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I have a new 2014 R1 and can't wheelie. Is there anything on the new R1's that make it difficult to wheelie? I can get the tire maybe four or five inches of the ground at times but thats it. The bike just wants to squat and pull hard but getting the front tire off the ground not happening.:newbie: Any suggestions would be helpful.
 

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On my 2012 anything over TC level four you will not have the ability to wheelie. Maybe your TC is keeping your front wheel down.
 

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If you can't do a wheelie then don't start ,everytime I get on my bike I can't help myself from doing one bad habit to start if you get caught its reckless driving and cops today want to take your license away and are very much pricks about it !!!!!! Been there done that and paid dearly $$$$$$$$$ not to lose it for 60,90 or a year
 

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You can do a wheelie even on a postie bike and unless your bike has a wheelie control it is a rider problem. TC will not stop a wheelie from happening. My suggestion (if you really must do it) is to find a quite road or a parking lot and practice starting with powerwheelies and only then progress to clutchies. Changing the sprocket drive ration also helps - 1 down at the front and 4-5 up at the back. It make it easier (less twitchy) to control. Practice makes perfect. HOWEVER you are guaranteed to drop the bike at some point so think about it carefully and decide if it is all worth it.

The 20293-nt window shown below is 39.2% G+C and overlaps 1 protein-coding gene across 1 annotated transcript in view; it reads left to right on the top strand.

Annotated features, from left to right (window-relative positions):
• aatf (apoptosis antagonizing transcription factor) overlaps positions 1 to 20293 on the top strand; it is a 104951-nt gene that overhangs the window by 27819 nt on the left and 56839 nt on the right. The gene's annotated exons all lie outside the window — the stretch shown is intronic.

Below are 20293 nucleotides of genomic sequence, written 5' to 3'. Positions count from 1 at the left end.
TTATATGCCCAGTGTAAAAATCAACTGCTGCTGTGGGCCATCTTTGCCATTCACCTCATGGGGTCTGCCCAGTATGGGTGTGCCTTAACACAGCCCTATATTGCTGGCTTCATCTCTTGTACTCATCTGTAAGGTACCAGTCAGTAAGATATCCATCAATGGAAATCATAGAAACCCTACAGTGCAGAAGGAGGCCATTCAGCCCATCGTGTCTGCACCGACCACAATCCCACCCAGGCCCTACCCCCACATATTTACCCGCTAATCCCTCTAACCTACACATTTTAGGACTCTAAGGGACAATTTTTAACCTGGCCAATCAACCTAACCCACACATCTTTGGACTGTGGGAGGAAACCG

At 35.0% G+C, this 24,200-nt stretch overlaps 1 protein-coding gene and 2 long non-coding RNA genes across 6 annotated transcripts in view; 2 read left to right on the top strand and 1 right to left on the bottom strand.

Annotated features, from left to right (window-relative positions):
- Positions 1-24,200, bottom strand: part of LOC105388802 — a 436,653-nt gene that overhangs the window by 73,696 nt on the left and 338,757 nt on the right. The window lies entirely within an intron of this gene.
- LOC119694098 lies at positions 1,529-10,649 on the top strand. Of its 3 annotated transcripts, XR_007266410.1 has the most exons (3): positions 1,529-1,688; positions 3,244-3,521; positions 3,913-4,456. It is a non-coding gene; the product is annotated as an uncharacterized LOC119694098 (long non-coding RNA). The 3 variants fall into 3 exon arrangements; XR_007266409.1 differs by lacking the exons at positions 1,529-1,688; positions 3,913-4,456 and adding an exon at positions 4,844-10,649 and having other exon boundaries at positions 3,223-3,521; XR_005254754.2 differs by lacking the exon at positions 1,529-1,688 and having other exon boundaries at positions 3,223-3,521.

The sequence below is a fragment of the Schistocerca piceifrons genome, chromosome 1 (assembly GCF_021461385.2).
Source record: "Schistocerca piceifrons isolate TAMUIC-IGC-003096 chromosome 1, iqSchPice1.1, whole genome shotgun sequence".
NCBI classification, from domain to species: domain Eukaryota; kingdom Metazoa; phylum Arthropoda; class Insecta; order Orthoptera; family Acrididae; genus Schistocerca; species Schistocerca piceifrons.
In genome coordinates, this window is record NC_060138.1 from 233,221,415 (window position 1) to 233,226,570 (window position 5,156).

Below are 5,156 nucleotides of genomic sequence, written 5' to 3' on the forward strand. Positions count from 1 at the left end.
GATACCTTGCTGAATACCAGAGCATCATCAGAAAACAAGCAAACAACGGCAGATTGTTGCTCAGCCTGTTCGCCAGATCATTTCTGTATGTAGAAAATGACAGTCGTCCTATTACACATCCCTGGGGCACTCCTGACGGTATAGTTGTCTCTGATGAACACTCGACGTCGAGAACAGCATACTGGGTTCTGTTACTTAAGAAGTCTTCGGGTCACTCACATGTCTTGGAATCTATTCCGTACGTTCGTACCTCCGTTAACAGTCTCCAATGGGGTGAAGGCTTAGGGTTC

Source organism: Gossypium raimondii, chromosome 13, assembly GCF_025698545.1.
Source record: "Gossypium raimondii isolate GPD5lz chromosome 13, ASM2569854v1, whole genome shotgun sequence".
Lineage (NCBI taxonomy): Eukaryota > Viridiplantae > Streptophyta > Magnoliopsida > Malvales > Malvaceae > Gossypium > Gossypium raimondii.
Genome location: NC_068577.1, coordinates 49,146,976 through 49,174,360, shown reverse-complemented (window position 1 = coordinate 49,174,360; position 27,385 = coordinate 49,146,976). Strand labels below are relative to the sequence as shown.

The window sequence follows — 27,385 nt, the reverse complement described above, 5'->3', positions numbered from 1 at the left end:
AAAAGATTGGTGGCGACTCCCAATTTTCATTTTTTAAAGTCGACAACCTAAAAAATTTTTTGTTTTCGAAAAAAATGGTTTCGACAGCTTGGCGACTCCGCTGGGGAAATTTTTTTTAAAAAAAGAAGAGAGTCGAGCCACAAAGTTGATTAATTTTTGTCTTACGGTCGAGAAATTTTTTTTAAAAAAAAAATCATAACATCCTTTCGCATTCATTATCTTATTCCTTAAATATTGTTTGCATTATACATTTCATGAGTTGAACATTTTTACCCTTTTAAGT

PS. Under no circumstances try to snap the throttle or it will bite you even in 3rd. It must be fast but smooth throttle action.
 

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More throttle :scared

But seriously get a bike that you don't care if you wreck and practice in a empty area.

Any liter bike will wheelie with ease. I am guessing it is your self preservation kicking in.
 

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My R1 go to warp drive
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The easiest way to control wheelie these monsters is open throttle hard, roll off, then roll on again which will make the front go up at the same speed as you're rolling on. So if you roll on fast it's going up just as fast but and if you roll on too slow you may not have enough power to bring the bike up. Play with it and you'll get it.
 

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TC will definitely stop wheelies. Anything on level four or higher on the '12 will prevent wheelies. Can't speak for the '14.
 

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TC will definitely stop wheelies. Anything on level four or higher on the '12 will prevent wheelies. Can't speak for the '14.